Wednesday, 4 February 2009

Currently Stuck In My Head...

I just wanted to have this somewhere. What don't you fuckin' understand... doo doo doo doo doo...

(Women + Money) = (Divorce + Damaged Children)

The BBC informs me that we must think of the children. Why, oh why, won’t we think of the children? Whose fault is it, you ask. Well, if you can possibly blame the working mothers, you do, don’t you? We all know the “mothers should be at home with the children” rhetoric, and if that’s what the article said I’d probably have ignored it. But it doesn’t say that.

"Most women now work and their new economic independence contributes to levels of family break-up which are higher in the UK than in any other Western European country."

Yeah, it’s not that we should be at home with the kids. It’s that women having money is causing divorce. If we really want to help the children, we will stop allowing women to have their own money. See, if women are reliant entirely on their husband’s income, then they will have no choice but to remain in unhappy, unhealthy relationships! Then the children will be alright!

I don’t know who comprised this “panel of independent experts”, but the Archbishop of Canterbury is listed as a contributor. Hmmm. These are, perhaps, not experts without an agenda. The thing is, I can understand people who believe that it’s detrimental to a child to have both parents working (usually phrased as “Mums should stay at home”, of course). I would like to stay at home with my hypothetical kids for a bit. I would also like my hypothetical partner to stay at home with the hypothetical kids for a bit. I totally, completely understand the thinking here. I learnt a lot from my parents in my early years (though probably not stuff that Rowan Williams would approve of – I asked my mother why I hadn’t been christened and she said: “that will be your decision to make when you’re older, Jennifer.”). If this panel has been stuffed with bishops and such, I can understand why they’re making such a big deal out of divorce, though I think people at the BBC would do well to bear in mind that correlation does not imply causation. But to say that women’s economic independence is causing divorce and hence harming the children? Can I get a “bullshit”?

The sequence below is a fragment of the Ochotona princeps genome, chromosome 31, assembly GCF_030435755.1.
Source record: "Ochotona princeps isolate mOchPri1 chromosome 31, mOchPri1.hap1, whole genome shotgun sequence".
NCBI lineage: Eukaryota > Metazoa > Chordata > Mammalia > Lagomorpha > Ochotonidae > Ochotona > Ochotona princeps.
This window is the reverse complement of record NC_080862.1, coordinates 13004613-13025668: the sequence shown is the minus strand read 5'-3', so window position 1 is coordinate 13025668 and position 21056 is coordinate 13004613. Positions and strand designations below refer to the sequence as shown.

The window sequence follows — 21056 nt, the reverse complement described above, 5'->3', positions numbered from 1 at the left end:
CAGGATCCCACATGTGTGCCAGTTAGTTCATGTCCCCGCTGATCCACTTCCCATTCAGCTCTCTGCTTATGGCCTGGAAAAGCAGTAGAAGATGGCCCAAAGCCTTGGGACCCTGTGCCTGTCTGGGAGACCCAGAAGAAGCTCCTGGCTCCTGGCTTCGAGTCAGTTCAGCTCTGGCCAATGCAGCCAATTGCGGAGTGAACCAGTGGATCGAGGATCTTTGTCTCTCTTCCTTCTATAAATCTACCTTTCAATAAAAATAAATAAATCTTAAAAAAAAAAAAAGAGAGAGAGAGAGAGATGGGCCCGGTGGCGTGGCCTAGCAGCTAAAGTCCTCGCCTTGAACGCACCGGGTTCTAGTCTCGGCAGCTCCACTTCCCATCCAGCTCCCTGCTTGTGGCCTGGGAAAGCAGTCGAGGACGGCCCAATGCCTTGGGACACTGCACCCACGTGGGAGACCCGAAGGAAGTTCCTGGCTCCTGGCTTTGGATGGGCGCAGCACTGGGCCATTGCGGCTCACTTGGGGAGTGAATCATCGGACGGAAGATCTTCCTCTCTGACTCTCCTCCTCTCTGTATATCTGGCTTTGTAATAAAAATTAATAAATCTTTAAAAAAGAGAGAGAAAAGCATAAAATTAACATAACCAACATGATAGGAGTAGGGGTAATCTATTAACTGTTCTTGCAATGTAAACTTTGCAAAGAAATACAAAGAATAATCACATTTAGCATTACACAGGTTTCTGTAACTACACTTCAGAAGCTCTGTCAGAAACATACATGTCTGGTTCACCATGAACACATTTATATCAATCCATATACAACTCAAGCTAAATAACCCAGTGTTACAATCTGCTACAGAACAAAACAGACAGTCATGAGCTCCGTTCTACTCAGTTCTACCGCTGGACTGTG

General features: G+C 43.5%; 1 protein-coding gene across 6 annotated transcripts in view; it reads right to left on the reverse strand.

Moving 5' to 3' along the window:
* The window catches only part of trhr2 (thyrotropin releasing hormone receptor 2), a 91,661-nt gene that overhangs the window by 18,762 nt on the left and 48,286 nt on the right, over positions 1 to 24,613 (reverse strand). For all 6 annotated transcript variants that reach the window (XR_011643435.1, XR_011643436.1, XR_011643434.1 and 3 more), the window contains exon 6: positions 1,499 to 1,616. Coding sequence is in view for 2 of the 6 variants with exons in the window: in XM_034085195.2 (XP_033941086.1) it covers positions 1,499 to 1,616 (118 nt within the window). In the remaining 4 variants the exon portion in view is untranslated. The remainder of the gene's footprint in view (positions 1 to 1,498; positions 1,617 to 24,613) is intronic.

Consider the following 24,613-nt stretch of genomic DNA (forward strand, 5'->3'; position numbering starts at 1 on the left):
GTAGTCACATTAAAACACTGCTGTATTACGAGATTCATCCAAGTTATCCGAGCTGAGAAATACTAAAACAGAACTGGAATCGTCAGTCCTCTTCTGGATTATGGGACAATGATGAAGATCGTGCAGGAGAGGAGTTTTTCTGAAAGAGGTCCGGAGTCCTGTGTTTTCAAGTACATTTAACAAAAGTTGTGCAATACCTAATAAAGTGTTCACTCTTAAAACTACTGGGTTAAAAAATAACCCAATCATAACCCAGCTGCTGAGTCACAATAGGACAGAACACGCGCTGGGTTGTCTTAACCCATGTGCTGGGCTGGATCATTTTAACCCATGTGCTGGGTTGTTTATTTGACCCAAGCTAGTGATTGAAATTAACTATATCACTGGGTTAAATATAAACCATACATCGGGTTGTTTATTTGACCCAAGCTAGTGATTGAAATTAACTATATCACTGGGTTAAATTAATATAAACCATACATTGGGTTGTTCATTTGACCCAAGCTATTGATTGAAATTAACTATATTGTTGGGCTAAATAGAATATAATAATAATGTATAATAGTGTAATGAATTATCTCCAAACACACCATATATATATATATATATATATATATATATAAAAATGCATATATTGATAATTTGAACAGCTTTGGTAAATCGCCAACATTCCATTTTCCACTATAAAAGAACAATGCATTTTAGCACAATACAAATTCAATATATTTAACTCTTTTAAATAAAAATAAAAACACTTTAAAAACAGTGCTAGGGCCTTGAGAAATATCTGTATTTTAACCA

The headline worried me, too. Selfish adults damage children. Clearly, they don’t mean selfish adults – they mean selfish mothers. And what does a mother have to do to be selfish? Not a lot. Want a career? Selfish. Part-time job? Selfish. Evening course? Back to school? Selfish, selfish. And god forbid you go out with friends. This is what we’re told. We’re given the impression that our child is so precious that he or she must be given all of our time. All of it. And then, when the child becomes a teenager and starts demanding independence, we are expected to adjust to that in a snap. If we get upset, or panic, we are yet again selfish. What this all comes down to is: women wish to be human. This wish is selfish. Men (of this type, at least) wish us to be quiet, perfect porcelain dolls with no needs of our own and an unlimited supply of unconditional love and nurturing, for which we demand nothing in return. This wish, we learn, is not selfish.

I am confused. I have gone right off the idea of having kids.

Tuesday, 3 February 2009

A Neat Display of Privilege

Carol Thatcher has been banned from a BBC show after making a racist remark in the dressing room. By the looks of it, the BBC didn't want to ban her from the show, but had no real choice since she refused to apologise. Her spokesman said:

"Carol never intended any racist comment. She made a light aside about this tennis player and his similarity to the golliwog on the jam pot when she was growing up. There's no way, obviously, that she would condone any racist comment - we would refute that entirely. It would not be in her nature to do anything like that. It is disgusting that we've had a leak of private conversations in the green room - the BBC has more leaks than Thames Water. Carol is mortified that anyone should take offence at a silly joke. She has summarily apologised."

I'm embarrassed to be so stunned by this. I am stunned that somebody would genuinely argue that it's not racist if the black guy really does look like a golliwog. I'm not stunned that she's done the "Well, I'm sorry YOU'RE SO SENSITIVE, you bunch of losers" apology, or that she's done the "I'm the real victim - that was a private conversation" defence. But the whole speech reeks of a privilege that really astonishes me.

Racism, sexism, homophobia, transphobia and whatever else come, most of the time, from people who say they love the oppressed group in question and are totally all for their equal rights. And because they're all for equal rights, it's fine to call a black man a golliwog if he really looks like one, or call a woman a bitch or a whore if she really is one. And then someone objects, and they are shocked. Oh, come on, they say. Don't be so bloody dramatic. Fight the real enemy, the people who really hate you and aren't ashamed to say it. Go fight them. Leave me and my "silly jokes" alone.

Carol Thatcher is clearly stunned that we have mistaken her for a racist. And I am stunned that people still have to stand up and say: "It is unacceptable to compare a black guy to a golliwog, whether or not you think he really looks like one." And that, I suppose, is my privilege.